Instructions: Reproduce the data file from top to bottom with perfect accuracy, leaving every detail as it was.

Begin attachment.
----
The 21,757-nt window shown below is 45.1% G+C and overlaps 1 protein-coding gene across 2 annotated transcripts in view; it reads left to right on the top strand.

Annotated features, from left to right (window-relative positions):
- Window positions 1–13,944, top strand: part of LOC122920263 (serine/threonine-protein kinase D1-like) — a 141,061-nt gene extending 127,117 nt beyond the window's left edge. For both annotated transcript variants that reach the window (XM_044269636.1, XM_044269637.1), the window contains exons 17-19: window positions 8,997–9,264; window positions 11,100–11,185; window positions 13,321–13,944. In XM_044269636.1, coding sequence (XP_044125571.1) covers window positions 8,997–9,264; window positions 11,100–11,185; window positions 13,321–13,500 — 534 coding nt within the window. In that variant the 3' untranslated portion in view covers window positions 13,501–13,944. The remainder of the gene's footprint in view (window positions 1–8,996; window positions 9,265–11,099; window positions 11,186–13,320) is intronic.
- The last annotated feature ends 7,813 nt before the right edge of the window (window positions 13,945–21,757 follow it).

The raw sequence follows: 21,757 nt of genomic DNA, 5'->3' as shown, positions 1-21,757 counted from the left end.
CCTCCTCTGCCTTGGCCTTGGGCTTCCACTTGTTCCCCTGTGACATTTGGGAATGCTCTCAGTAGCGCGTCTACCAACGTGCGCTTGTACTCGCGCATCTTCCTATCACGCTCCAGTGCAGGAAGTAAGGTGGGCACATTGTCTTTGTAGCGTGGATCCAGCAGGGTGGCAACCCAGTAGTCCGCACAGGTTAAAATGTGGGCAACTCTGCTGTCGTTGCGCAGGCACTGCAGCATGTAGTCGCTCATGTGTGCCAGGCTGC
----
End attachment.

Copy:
The 21,757-nt window shown below is 45.1% G+C and overlaps 1 protein-coding gene across 2 annotated transcripts in view; it reads left to right on the top strand.

Annotated features, from left to right (window-relative positions):
- Window positions 1–13,944, top strand: part of LOC122920263 (serine/threonine-protein kinase D1-like) — a 141,061-nt gene extending 127,117 nt beyond the window's left edge. For both annotated transcript variants that reach the window (XM_044269636.1, XM_044269637.1), the window contains exons 17-19: window positions 8,997–9,264; window positions 11,100–11,185; window positions 13,321–13,944. In XM_044269636.1, coding sequence (XP_044125571.1) covers window positions 8,997–9,264; window positions 11,100–11,185; window positions 13,321–13,500 — 534 coding nt within the window. In that variant the 3' untranslated portion in view covers window positions 13,501–13,944. The remainder of the gene's footprint in view (window positions 1–8,996; window positions 9,265–11,099; window positions 11,186–13,320) is intronic.
- The last annotated feature ends 7,813 nt before the right edge of the window (window positions 13,945–21,757 follow it).

The raw sequence follows: 21,757 nt of genomic DNA, 5'->3' as shown, positions 1-21,757 counted from the left end.
CCTCCTCTGCCTTGGCCTTGGGCTTCCACTTGTTCCCCTGTGACATTTGGGAATGCTCTCAGTAGCGCGTCTACCAACGTGCGCTTGTACTCGCGCATCTTCCTATCACGCTCCAGTGCAGGAAGTAAGGTGGGCACATTGTCTTTGTAGCGTGGATCCAGCAGGGTGGCAACCCAGTAGTCCGCACAGGTTAAAATGTGGGCAACTCTGCTGTCGTTGCGCAGGCACTGCAGCATGTAGTCGCTCATGTGTGCCAGGCTGC